By 1917, the band had changed to World War I style uniforms and doubled in size. The band grew along with the military units on campus. By 1935, the band boasted eighty-five members, but remained all male due to the band’s continued association with the Military Department. In 1937, an all-female contingent called the "Volettes" began performing with the band. Its membership ranged from fifty to ninety.
The 1940s brought women into the band. One of the first women to play with the band was Martha Carroll, who played the lyre, and a marimba player named Marjorie Abbott. By 1946, women outnumbered the male members of the band, due to World War II, and the lack of male students. By 1949, the band was once again all male, but retained female majorettes. Major Walter Ryba was properties master for the Army and Air Force ROTC at Knoxville and also for the Army ROTC at the University of Tennessee-Martin campus.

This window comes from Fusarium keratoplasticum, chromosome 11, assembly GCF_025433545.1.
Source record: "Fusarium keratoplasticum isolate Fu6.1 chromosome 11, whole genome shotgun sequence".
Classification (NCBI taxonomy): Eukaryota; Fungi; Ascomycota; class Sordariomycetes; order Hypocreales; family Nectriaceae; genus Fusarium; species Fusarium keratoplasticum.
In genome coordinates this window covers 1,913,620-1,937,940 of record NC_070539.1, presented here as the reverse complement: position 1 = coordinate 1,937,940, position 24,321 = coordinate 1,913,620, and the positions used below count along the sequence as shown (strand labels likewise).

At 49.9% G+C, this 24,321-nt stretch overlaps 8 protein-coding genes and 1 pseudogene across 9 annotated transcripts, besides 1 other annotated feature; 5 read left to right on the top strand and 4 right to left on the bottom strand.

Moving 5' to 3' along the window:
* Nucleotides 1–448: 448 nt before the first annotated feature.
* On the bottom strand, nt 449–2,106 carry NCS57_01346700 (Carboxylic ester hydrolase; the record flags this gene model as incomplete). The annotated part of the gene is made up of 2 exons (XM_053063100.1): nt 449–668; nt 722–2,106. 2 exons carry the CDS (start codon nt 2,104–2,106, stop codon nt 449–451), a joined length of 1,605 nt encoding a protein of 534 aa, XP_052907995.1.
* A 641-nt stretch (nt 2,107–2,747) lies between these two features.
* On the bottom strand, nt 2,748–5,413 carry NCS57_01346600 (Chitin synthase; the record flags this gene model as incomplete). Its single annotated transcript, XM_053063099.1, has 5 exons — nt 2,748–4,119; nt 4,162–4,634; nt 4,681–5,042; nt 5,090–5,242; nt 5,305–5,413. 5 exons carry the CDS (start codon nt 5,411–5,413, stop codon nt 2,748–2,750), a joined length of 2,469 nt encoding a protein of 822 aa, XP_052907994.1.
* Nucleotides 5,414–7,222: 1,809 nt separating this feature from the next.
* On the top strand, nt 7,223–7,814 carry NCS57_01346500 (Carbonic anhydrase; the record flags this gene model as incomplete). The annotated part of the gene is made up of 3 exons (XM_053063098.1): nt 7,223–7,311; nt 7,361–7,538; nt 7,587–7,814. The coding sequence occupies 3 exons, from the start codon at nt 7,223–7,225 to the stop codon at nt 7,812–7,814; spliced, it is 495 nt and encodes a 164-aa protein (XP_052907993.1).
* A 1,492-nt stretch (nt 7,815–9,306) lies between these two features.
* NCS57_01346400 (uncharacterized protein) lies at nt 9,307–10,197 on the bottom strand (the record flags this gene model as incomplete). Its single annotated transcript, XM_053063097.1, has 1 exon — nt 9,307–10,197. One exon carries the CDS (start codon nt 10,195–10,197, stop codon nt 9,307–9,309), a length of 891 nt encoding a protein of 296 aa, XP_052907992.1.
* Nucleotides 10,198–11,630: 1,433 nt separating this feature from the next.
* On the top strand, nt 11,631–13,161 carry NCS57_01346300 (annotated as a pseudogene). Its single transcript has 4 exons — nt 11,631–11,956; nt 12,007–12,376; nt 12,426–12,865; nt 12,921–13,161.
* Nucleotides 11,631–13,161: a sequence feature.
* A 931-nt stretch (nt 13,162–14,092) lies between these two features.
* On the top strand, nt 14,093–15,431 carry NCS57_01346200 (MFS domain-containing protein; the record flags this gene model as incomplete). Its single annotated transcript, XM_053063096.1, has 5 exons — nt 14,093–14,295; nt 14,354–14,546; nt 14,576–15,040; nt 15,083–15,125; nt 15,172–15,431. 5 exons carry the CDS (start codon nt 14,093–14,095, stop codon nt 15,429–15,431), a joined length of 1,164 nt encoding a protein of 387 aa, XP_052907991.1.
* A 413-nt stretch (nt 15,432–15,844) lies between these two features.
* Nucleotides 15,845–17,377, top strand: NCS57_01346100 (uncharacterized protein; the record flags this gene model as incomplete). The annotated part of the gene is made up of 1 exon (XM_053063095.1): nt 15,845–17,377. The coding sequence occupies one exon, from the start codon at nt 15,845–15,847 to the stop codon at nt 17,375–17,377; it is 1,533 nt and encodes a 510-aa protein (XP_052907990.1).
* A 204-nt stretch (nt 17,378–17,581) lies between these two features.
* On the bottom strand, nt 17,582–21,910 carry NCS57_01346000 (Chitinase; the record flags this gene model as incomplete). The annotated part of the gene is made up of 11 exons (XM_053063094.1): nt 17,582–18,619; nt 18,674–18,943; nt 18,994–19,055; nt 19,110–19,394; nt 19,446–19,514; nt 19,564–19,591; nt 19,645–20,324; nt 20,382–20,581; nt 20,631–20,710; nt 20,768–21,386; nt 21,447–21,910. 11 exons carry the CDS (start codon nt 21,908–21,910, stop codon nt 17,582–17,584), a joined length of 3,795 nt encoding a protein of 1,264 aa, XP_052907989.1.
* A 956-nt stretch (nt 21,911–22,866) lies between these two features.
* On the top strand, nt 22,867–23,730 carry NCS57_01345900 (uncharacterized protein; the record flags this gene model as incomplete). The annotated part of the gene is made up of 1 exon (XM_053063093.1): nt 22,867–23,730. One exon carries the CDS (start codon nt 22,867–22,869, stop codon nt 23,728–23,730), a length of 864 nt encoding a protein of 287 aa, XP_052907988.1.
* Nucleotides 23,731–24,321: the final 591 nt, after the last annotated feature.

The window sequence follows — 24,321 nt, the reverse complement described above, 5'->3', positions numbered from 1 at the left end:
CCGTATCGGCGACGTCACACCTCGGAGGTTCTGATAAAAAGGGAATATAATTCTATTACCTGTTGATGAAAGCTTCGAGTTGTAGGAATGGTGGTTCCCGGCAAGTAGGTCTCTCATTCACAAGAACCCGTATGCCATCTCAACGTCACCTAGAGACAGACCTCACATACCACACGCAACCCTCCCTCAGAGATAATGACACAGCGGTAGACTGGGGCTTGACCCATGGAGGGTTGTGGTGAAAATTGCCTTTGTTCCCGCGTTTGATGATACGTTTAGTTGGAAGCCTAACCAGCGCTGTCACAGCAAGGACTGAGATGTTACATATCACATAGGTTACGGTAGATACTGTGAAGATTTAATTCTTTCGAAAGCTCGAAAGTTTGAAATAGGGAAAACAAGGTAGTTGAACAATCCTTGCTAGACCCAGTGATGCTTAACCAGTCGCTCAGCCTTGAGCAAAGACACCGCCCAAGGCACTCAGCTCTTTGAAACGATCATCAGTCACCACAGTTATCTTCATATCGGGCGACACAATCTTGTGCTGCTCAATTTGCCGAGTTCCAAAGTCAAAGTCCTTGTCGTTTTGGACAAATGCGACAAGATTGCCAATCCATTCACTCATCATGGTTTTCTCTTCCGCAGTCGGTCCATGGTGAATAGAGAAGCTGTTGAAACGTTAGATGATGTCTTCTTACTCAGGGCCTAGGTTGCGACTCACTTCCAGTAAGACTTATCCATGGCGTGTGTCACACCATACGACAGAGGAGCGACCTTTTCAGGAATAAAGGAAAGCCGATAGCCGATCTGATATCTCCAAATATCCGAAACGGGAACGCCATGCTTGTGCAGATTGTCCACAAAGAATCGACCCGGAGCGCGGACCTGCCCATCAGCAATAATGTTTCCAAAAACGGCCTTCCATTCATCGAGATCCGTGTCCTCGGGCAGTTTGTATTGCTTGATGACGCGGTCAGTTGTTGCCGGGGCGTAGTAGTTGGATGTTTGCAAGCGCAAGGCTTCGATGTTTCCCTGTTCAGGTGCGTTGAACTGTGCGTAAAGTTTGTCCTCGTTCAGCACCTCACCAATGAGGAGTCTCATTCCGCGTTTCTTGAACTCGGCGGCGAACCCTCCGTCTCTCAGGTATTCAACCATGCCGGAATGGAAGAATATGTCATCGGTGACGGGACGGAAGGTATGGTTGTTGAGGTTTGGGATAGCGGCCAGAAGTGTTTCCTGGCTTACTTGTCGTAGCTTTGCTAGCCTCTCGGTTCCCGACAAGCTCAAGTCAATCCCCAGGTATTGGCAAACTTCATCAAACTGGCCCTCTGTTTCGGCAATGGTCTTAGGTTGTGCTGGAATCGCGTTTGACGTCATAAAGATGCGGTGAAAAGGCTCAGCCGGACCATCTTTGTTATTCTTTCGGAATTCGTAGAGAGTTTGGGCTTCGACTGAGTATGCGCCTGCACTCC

The name, "Pride of the Southland", was a "committee" decision of the band members, themselves, on morning of October 15, 1949,as they stood around on sidelines at Legion Field in Birmingham awaiting to practice for the afternoon game. They were waiting for Alabama's "Million Dollar Band", under direction of "Colonel" Butler, to finish its practice. That afternoon as the band came out on field and paused for introduction, for the first time was heerd over loud speaker by 44,000 fans present and the radio listeners, "Presenting The University of Tennessee's Pride of the Southland Band under the direction of 'Major' Walter M. Ryba," It was generally felt that Ryba did not know ahead of time that he was receiving a "commission".